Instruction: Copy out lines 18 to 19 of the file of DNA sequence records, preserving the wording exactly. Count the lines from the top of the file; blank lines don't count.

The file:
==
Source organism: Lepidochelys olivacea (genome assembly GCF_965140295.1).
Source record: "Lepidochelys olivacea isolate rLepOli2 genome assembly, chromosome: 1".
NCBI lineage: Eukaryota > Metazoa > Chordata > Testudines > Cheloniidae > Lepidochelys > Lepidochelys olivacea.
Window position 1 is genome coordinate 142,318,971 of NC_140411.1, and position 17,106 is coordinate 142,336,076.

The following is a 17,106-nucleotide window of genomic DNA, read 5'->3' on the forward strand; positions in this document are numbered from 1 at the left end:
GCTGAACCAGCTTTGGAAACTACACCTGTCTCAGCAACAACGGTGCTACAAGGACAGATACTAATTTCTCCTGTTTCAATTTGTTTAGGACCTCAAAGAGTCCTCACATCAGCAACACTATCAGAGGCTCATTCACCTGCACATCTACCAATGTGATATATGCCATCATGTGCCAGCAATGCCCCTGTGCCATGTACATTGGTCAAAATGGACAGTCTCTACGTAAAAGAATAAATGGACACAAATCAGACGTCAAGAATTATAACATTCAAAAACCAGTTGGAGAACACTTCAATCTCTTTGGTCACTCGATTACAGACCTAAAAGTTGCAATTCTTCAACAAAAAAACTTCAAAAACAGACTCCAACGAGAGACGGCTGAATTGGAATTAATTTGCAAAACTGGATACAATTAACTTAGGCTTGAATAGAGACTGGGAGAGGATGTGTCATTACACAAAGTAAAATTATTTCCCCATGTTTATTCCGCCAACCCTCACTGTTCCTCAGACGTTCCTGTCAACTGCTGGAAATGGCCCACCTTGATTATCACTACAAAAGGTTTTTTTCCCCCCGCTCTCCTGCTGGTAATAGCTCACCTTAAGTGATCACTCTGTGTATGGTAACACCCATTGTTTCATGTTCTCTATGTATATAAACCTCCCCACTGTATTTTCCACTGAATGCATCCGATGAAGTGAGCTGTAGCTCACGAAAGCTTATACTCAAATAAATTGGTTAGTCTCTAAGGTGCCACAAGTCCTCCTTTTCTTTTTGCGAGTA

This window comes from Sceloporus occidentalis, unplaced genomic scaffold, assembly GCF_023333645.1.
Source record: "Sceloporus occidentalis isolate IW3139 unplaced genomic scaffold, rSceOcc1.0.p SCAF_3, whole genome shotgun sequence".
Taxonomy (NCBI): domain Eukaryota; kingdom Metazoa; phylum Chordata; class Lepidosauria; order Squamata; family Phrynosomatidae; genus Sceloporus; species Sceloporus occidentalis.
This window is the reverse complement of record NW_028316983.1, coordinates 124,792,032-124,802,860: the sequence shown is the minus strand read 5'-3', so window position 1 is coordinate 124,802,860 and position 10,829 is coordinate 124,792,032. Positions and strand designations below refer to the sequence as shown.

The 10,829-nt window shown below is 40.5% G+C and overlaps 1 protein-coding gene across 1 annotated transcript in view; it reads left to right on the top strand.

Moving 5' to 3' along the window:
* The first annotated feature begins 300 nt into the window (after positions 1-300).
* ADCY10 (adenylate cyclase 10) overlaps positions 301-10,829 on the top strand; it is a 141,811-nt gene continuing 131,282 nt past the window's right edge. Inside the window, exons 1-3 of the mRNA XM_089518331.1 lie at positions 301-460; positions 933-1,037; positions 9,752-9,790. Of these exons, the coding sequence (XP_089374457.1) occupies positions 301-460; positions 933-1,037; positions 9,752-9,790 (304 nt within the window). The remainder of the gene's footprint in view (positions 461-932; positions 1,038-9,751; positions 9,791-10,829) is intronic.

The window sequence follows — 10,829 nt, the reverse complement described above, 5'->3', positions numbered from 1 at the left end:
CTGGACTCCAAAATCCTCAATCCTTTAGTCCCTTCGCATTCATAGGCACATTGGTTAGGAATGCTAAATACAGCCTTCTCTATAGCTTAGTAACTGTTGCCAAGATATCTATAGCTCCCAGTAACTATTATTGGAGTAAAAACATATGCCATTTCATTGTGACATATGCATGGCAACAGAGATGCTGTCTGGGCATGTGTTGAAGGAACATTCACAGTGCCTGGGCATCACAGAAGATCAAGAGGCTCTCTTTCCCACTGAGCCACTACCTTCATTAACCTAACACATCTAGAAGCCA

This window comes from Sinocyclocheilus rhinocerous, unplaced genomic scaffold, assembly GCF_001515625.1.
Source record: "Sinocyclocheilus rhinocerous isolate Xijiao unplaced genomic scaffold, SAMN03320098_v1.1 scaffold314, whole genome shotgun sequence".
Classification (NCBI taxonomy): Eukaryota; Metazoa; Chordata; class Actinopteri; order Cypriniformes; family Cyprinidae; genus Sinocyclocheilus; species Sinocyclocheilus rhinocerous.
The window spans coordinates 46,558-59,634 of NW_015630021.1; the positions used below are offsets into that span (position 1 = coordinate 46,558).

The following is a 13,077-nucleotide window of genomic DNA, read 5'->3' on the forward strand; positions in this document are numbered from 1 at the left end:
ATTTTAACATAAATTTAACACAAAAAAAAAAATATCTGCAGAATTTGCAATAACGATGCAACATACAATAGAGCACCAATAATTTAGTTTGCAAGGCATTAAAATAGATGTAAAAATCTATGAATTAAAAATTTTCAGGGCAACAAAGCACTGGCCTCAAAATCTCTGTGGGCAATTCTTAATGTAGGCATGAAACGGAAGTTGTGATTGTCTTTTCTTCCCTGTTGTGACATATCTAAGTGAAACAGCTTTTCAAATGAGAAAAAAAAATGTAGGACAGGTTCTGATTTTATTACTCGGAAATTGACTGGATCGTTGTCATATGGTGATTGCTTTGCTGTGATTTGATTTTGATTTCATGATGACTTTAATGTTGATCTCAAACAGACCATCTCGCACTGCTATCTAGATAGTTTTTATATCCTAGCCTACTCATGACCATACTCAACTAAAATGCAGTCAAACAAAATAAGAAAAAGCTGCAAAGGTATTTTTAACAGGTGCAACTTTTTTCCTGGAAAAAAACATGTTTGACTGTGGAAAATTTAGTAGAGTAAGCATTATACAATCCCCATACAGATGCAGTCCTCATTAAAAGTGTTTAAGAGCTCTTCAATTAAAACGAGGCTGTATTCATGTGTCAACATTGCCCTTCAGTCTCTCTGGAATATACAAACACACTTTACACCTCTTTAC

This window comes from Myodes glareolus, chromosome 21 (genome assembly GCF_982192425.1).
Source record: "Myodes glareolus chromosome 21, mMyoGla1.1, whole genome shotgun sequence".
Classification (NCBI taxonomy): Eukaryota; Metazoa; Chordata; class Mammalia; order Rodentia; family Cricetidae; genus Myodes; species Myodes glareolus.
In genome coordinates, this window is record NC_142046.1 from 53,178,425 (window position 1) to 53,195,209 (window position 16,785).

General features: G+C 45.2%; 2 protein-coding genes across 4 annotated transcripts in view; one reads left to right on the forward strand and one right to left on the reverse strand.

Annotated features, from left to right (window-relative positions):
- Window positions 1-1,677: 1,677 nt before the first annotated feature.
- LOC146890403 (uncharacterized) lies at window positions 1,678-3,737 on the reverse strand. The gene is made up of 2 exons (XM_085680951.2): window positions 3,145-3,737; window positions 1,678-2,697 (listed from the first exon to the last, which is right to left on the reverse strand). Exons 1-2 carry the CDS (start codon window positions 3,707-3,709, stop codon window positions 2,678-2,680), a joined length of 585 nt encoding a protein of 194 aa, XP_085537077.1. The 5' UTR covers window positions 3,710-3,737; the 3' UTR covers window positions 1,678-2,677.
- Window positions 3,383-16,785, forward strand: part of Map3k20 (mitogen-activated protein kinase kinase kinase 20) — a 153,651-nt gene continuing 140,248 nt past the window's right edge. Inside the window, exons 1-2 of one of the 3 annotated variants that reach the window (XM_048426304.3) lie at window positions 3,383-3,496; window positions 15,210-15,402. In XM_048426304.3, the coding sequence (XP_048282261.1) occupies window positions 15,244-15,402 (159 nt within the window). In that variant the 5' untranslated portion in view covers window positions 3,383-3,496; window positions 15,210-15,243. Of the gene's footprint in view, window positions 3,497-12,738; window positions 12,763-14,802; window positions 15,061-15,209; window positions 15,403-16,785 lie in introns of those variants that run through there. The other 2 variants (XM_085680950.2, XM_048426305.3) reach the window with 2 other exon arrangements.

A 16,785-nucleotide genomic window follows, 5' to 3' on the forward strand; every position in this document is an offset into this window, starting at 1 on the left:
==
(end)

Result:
Source record: "Sinocyclocheilus rhinocerous isolate Xijiao unplaced genomic scaffold, SAMN03320098_v1.1 scaffold314, whole genome shotgun sequence".
Classification (NCBI taxonomy): Eukaryota; Metazoa; Chordata; class Actinopteri; order Cypriniformes; family Cyprinidae; genus Sinocyclocheilus; species Sinocyclocheilus rhinocerous.